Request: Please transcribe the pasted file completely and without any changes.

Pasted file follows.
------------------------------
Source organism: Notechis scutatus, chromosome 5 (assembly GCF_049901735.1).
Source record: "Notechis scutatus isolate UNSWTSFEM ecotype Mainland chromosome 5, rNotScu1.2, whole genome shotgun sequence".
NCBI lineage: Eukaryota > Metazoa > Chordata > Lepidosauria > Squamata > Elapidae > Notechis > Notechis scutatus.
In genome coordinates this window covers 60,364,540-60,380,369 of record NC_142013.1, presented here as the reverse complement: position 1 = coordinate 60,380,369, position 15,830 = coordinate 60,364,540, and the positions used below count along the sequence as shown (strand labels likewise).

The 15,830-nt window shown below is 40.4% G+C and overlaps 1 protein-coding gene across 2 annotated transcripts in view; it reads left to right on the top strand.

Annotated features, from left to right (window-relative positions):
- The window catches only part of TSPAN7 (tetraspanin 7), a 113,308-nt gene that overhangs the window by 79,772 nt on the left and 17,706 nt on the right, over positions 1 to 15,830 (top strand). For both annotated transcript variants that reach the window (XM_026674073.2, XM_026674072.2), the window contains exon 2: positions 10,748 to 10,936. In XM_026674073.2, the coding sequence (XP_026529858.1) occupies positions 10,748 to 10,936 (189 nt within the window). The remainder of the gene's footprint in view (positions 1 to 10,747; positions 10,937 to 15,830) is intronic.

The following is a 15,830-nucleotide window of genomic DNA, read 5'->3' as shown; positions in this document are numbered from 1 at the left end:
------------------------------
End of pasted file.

Source organism: Notechis scutatus, chromosome 5 (assembly GCF_049901735.1).
Source record: "Notechis scutatus isolate UNSWTSFEM ecotype Mainland chromosome 5, rNotScu1.2, whole genome shotgun sequence".
NCBI lineage: Eukaryota > Metazoa > Chordata > Lepidosauria > Squamata > Elapidae > Notechis > Notechis scutatus.
In genome coordinates this window covers 60,364,540-60,380,369 of record NC_142013.1, presented here as the reverse complement: position 1 = coordinate 60,380,369, position 15,830 = coordinate 60,364,540, and the positions used below count along the sequence as shown (strand labels likewise).

The 15,830-nt window shown below is 40.4% G+C and overlaps 1 protein-coding gene across 2 annotated transcripts in view; it reads left to right on the top strand.

Annotated features, from left to right (window-relative positions):
- The window catches only part of TSPAN7 (tetraspanin 7), a 113,308-nt gene that overhangs the window by 79,772 nt on the left and 17,706 nt on the right, over positions 1 to 15,830 (top strand). For both annotated transcript variants that reach the window (XM_026674073.2, XM_026674072.2), the window contains exon 2: positions 10,748 to 10,936. In XM_026674073.2, the coding sequence (XP_026529858.1) occupies positions 10,748 to 10,936 (189 nt within the window). The remainder of the gene's footprint in view (positions 1 to 10,747; positions 10,937 to 15,830) is intronic.

The following is a 15,830-nucleotide window of genomic DNA, read 5'->3' as shown; positions in this document are numbered from 1 at the left end: